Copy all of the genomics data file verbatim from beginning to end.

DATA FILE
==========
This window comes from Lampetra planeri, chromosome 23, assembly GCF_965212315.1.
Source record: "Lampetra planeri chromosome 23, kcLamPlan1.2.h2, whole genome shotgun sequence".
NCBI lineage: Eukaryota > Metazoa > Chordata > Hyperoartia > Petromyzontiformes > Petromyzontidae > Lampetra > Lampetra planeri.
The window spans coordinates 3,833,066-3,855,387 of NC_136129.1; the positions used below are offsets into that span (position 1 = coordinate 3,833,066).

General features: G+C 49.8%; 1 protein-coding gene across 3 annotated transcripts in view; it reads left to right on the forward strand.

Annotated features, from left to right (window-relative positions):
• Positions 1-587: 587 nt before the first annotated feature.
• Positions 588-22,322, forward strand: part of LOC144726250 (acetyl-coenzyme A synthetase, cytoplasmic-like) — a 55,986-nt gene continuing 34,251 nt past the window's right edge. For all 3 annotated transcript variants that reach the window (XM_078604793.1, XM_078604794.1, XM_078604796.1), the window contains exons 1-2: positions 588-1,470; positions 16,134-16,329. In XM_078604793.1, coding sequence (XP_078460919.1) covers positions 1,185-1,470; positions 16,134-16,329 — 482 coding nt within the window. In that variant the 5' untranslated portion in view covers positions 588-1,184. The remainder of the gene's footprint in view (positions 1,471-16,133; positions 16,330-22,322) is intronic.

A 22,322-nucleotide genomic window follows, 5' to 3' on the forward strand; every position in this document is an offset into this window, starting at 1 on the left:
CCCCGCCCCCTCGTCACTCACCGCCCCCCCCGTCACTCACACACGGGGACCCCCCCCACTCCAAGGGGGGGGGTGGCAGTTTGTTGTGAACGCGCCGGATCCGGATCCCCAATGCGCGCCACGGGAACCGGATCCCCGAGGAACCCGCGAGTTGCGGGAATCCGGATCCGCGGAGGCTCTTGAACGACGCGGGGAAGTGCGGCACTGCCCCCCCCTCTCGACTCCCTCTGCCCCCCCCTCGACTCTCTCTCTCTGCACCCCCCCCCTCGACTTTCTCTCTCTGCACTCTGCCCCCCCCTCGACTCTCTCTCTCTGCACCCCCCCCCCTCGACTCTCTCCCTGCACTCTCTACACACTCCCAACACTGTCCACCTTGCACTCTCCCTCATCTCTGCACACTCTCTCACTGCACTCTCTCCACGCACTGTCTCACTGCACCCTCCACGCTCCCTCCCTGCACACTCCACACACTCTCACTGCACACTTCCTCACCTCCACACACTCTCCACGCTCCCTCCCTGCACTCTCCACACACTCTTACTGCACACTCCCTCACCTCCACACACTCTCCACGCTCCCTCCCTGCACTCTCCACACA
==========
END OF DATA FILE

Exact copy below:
This window comes from Lampetra planeri, chromosome 23, assembly GCF_965212315.1.
Source record: "Lampetra planeri chromosome 23, kcLamPlan1.2.h2, whole genome shotgun sequence".
NCBI lineage: Eukaryota > Metazoa > Chordata > Hyperoartia > Petromyzontiformes > Petromyzontidae > Lampetra > Lampetra planeri.
The window spans coordinates 3,833,066-3,855,387 of NC_136129.1; the positions used below are offsets into that span (position 1 = coordinate 3,833,066).

General features: G+C 49.8%; 1 protein-coding gene across 3 annotated transcripts in view; it reads left to right on the forward strand.

Annotated features, from left to right (window-relative positions):
• Positions 1-587: 587 nt before the first annotated feature.
• Positions 588-22,322, forward strand: part of LOC144726250 (acetyl-coenzyme A synthetase, cytoplasmic-like) — a 55,986-nt gene continuing 34,251 nt past the window's right edge. For all 3 annotated transcript variants that reach the window (XM_078604793.1, XM_078604794.1, XM_078604796.1), the window contains exons 1-2: positions 588-1,470; positions 16,134-16,329. In XM_078604793.1, coding sequence (XP_078460919.1) covers positions 1,185-1,470; positions 16,134-16,329 — 482 coding nt within the window. In that variant the 5' untranslated portion in view covers positions 588-1,184. The remainder of the gene's footprint in view (positions 1,471-16,133; positions 16,330-22,322) is intronic.

A 22,322-nucleotide genomic window follows, 5' to 3' on the forward strand; every position in this document is an offset into this window, starting at 1 on the left:
CCCCGCCCCCTCGTCACTCACCGCCCCCCCCGTCACTCACACACGGGGACCCCCCCCACTCCAAGGGGGGGGGTGGCAGTTTGTTGTGAACGCGCCGGATCCGGATCCCCAATGCGCGCCACGGGAACCGGATCCCCGAGGAACCCGCGAGTTGCGGGAATCCGGATCCGCGGAGGCTCTTGAACGACGCGGGGAAGTGCGGCACTGCCCCCCCCTCTCGACTCCCTCTGCCCCCCCCTCGACTCTCTCTCTCTGCACCCCCCCCCTCGACTTTCTCTCTCTGCACTCTGCCCCCCCCTCGACTCTCTCTCTCTGCACCCCCCCCCCTCGACTCTCTCCCTGCACTCTCTACACACTCCCAACACTGTCCACCTTGCACTCTCCCTCATCTCTGCACACTCTCTCACTGCACTCTCTCCACGCACTGTCTCACTGCACCCTCCACGCTCCCTCCCTGCACACTCCACACACTCTCACTGCACACTTCCTCACCTCCACACACTCTCCACGCTCCCTCCCTGCACTCTCCACACACTCTTACTGCACACTCCCTCACCTCCACACACTCTCCACGCTCCCTCCCTGCACTCTCCACACA